When he signed up for Macalester’s legislative politics class, Reed Polakowski ’13 (Minneapolis) thought he’d be interning for a state senator or representative. Instead, he ended up in the office of Minnesota’s governor, Mark Dayton.
“I was nervous to meet him but he’s a really nice guy,” says Polakowski of the new governor, formerly a U.S. senator from Minnesota. The political science major didn’t spend a lot of time with the busy governor, but instead worked largely with his policy advisers researching organizations and bills going through the legislature and preparing briefings for the governor. “I followed a lot of tax committees, especially the proposal to change how local government aid will be distributed,” says Polakowski.
He spent 10 hours a week working at the capitol, and another 3 hours a week in the legislative politics class taught by political science professor Julie Dolan. With the other three classes he took last term to help fulfill his environmental science and studio arts minors, Polakowski was one busy guy.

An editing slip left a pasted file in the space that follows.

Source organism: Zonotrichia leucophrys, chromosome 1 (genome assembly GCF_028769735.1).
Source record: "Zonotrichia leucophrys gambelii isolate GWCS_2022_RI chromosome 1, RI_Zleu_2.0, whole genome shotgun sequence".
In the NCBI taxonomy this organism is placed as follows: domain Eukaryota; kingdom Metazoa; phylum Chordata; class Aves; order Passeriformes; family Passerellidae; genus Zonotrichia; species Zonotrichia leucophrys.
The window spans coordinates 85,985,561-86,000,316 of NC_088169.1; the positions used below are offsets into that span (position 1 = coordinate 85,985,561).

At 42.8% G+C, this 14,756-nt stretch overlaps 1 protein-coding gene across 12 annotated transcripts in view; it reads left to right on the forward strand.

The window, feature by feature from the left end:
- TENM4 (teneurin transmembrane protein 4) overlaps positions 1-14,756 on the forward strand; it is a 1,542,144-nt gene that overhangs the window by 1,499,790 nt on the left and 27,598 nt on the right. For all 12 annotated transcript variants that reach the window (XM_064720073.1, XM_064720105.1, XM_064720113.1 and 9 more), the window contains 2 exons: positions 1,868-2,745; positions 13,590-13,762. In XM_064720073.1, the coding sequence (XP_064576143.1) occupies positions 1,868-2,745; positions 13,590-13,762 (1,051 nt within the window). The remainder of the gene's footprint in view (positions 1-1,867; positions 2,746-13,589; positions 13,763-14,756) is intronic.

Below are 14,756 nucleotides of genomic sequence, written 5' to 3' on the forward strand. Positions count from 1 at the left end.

But it was well worth it, he says. “Before this, I thought working in politics would be too much, but I found working at the state level quite enjoyable. State politicians do things that are really relevant to most people’s lives.”
The class and its required political internship truly supported and reinforced each other, he says. “I got a lot more out of the internship because of the class and vice versa.”
Although there were eight applicants for every state legislative internship last semester, Dolan and internship director Mike Porter made sure that every member of the legislative politics class landed somewhere relevant, Polakwoski says.
He liked his experience so much that he worked for several weeks past the end of the school year, so he could see out the legislative session. Says Polakowski, “It has been a really great experience.”